Kevin Williamson leaped into the question by analyzing pick-up-truck ownership patterns in Houston, where apparently the usage is not authentically farm- or ranch-oriented. Neither is ours, of course; we just like having a tow vehicle you can cart stuff around in. I don't like driving it, and much prefer my SUV, which doesn't tow but works great for carting stuff around in. We all keep track of who owns a trailer around here who will loan it to us to haul anything really big.
Williamson's piece ends on a nice note, though, which I thought I'd quote here:
Our politics is less and less about using the clumsy machinery of the state to try to mitigate the effects of this or that problem, and more and more about what kind of people we are, what kind of people we aspire to be, and — not least, never least — what kind of people we hate: effete Santa Monica liberals who don’t know where their food comes from, small-minded prairie bigots who shop at Walmart and have never visited Europe. We have a keen understanding for the vices of those who are unlike us. Their virtues, less so.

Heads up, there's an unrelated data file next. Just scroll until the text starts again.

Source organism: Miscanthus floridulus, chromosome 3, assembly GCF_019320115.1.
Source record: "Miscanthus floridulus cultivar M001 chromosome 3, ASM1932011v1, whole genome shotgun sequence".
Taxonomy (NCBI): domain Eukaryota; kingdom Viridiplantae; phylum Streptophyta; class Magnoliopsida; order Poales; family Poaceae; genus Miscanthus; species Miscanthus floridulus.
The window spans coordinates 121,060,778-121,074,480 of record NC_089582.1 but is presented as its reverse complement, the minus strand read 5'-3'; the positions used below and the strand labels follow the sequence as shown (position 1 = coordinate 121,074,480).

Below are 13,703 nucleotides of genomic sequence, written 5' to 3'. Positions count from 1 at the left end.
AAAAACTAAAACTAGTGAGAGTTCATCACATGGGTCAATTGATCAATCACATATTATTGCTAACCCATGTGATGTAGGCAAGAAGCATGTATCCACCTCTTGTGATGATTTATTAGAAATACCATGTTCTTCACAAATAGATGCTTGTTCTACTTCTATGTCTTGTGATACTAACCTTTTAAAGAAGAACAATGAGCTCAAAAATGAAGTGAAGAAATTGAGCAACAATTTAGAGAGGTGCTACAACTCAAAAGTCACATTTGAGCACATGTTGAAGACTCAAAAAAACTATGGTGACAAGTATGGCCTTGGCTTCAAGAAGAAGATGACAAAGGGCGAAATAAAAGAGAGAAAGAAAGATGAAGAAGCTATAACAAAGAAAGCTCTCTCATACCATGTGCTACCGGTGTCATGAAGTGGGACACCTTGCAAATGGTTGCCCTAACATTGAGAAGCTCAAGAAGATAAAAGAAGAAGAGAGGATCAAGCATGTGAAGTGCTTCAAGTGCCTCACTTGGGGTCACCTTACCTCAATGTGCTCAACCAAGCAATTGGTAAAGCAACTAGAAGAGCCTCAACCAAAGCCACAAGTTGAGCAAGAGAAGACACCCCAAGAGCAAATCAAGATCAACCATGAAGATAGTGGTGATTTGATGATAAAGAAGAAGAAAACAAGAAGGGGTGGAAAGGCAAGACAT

But the farmers and the bankers need each other. It is a big country, and there is room for both. A few years ago, there was a controversial Republican political figure who spoke to this under rather more intense circumstances: “We are not enemies, but friends. We must not be enemies. Though passion may have strained, it must not break our bonds of affection.”
The election of 2016 was divisive, to be sure. It wasn’t Appomattox. The Real America has been through worse.